The Jacksonville Historic Preservation Commission voted Feb. 26 to deny First Baptist Church a permit to demolish its Downtown building at 125 W. Church St., but the fate of the structure may not yet be decided.
More than 100 people attended the public hearing to show support both for and against the demolition. The meeting was moved to a larger space to handle the crowd.
The vote was 5-2. Commissioners Jack C. Demetree III, Andres Lopera, Erik Kasper, Timothy Bramwell and Maiju Stansel voted to deny the permit. Ryan Davis and Max Glober voted against.
First Baptist wants to demolish the building to make way for a welcome center and primary entrance for the historic 182,000-square-foot Hobson Auditorium, the church administration building and the Ruth Lindsay Auditorium.
It’s part of a more than $30 million project to renovate and redevelop 1.53 acres of church property into “The Hobson Block” as it consolidates its Downtown campus.
Built by First Baptist in 1927, the building is a contributing structure to the National Register of Historic Places Downtown Historic District.
First Baptist Senior Pastor Heath Lambert told the Daily Record on Feb. 19 the building’s interior is in disrepair and expects it would need to be gutted.
A city report released Feb. 26 said the building could meet six of the seven criteria used to proceed with designation as a local landmark. Christian Popoli, city planner supervisor for the Community Planning Division, Historic Preservation Section, presented the findings to the commission.
Rogers Towers attorney T.R. Hainline Jr. represented First Baptist at the meeting.
Hainline and architects David Luke of Luke Architecture and Jerry Traino of Novus Architects defended the church’s plan to demolish the building.
They argued the structure was not as significant to Downtown as the institution of First Baptist itself.
“This structure is not a significant reminder of the cultural-historical architecture or archaeological heritage of the city, state or nation in contrast to the Hobson Auditorium, which is highly identified with the First Baptist Church,” Traino said.
Lambert told the commission “there are precious few institutions” in Jacksonville that have made a 181-year “investment” like First Baptist.
“We’ve been committed to this city, we’ve been committed to Downtown. We remain committed to Downtown,” Lambert said.
But a majority of the commission said the building could satisfy at least four of the seven criteria local landmark criteria and was structurally sound for preservation and renovation for church use.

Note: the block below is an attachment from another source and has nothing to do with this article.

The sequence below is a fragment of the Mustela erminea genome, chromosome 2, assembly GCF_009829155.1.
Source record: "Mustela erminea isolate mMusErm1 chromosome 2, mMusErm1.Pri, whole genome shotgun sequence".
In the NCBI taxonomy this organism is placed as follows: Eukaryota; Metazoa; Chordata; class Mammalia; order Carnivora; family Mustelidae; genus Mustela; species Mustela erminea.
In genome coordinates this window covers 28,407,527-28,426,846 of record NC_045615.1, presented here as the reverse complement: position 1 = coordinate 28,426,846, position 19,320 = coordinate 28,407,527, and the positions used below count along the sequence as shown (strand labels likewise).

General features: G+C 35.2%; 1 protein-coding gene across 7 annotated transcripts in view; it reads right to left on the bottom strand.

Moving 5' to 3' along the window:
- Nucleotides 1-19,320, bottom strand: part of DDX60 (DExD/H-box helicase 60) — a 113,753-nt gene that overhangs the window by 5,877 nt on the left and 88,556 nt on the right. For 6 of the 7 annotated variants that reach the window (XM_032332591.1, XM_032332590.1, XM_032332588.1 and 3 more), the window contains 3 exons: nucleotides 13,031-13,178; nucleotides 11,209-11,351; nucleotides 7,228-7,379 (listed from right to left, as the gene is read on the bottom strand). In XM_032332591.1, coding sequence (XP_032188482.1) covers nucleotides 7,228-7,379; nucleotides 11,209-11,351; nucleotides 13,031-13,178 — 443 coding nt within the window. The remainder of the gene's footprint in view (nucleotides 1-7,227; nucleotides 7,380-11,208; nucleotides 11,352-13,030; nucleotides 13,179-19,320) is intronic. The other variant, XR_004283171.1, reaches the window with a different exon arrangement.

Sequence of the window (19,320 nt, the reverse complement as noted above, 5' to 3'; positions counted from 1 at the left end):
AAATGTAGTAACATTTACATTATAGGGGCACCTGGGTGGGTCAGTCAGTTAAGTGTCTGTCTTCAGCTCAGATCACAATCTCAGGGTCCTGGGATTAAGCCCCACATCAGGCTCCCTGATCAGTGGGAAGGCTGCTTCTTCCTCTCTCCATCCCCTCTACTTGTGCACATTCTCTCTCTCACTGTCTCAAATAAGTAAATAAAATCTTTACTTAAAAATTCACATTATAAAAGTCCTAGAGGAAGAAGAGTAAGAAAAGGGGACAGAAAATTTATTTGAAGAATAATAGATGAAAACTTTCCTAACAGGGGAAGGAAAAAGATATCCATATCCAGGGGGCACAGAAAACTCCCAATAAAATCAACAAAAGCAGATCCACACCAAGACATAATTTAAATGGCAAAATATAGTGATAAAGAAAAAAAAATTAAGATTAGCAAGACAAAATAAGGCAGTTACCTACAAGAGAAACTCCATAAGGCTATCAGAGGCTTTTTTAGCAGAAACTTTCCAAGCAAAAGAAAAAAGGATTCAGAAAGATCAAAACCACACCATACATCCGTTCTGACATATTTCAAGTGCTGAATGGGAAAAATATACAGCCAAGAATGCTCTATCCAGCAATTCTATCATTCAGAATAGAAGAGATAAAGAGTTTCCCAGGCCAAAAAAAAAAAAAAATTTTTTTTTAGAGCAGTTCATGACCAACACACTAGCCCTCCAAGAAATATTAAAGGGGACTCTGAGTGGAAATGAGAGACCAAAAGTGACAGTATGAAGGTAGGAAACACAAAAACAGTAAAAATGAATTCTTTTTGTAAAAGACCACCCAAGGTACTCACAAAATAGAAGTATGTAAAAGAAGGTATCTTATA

Kasper said it’s important to remember the commission’s job is to evaluate the building’s worth for preservation, not the institution of First Baptist.
“I think we should not make these criteria too monumental that they are not George Washington’s home or Abraham Lincoln’s courthouse, but they are buildings that represent time periods associated with important institutions in the city,” Kasper said.
The commission’s vote may not end First Baptist’s plan to demolish the building. The church has 14 days to appeal the denial.
If the church appeals, the Office of General Counsel would then file legislation with City Council’s Land Use and Zoning Committee and the full Council.
Asked if the church intends to appeal, Hainline and First Baptist Executive Pastor Coty Hoskins said no decisions have been made.
“We are working with our attorney and team to talk about next steps,” Hoskins said.
If the Council approves the church’s appeal, the demolition would move forward.
Another path could decide the building’s fate.
The Planning and Development Department is working on a more in-depth study of the building’s historic value.
The commission will meet in March to decide if it will recommend to Council that the building receive a local landmark designation.
If the commission does not recommend the local landmark designation, the church will be automatically granted a demolition permit.
Likewise, if Council rejects the local landmark designation, the building can be demolished. If Council grants landmark status, the building will be preserved.
Only Council can designate a structure a local landmark.
Lambert told the Daily Record the church would take legal action to challenge local landmark status if it is approved by Council.
In the days leading up to the meeting, local historic preservation and Downtown revitalization group Mapping Jax led an effort to convince city policymakers to save the building and organize people to speak.
The Jacksonville Urban Core Citizen Planning Advisory Committee also said at the meeting it was opposed to the demolition. Neighborhood CPAC members are appointed by the mayor’s office.
Brandon Pourch, president of the American Institute of Architects Jacksonville chapter, spoke against the demolition and offered the organization’s services to find a solution to preserve and retrofit the building.
“Tearing this building down also means missing a chance to build our civic pride and strong bridges in the community,” Mapping Jax co-founder Steve Williams said. “I would encourage the First Baptist Church to engage the community.”
Jeanette Meadows, a nine-year church member, said First Baptist is her life. She told the commission granting the demolition is the right thing for Downtown and the church.
“Let me tell you something, all these buildings do not belong to this city. They belong to Jesus Christ, God almighty,” she said. “We want to improve, and we want to be able to stay Downtown and win souls to Jesus Christ. We can’t do it with all the property we have now. … We’re not trying to destroy anything. We’re trying to create more.”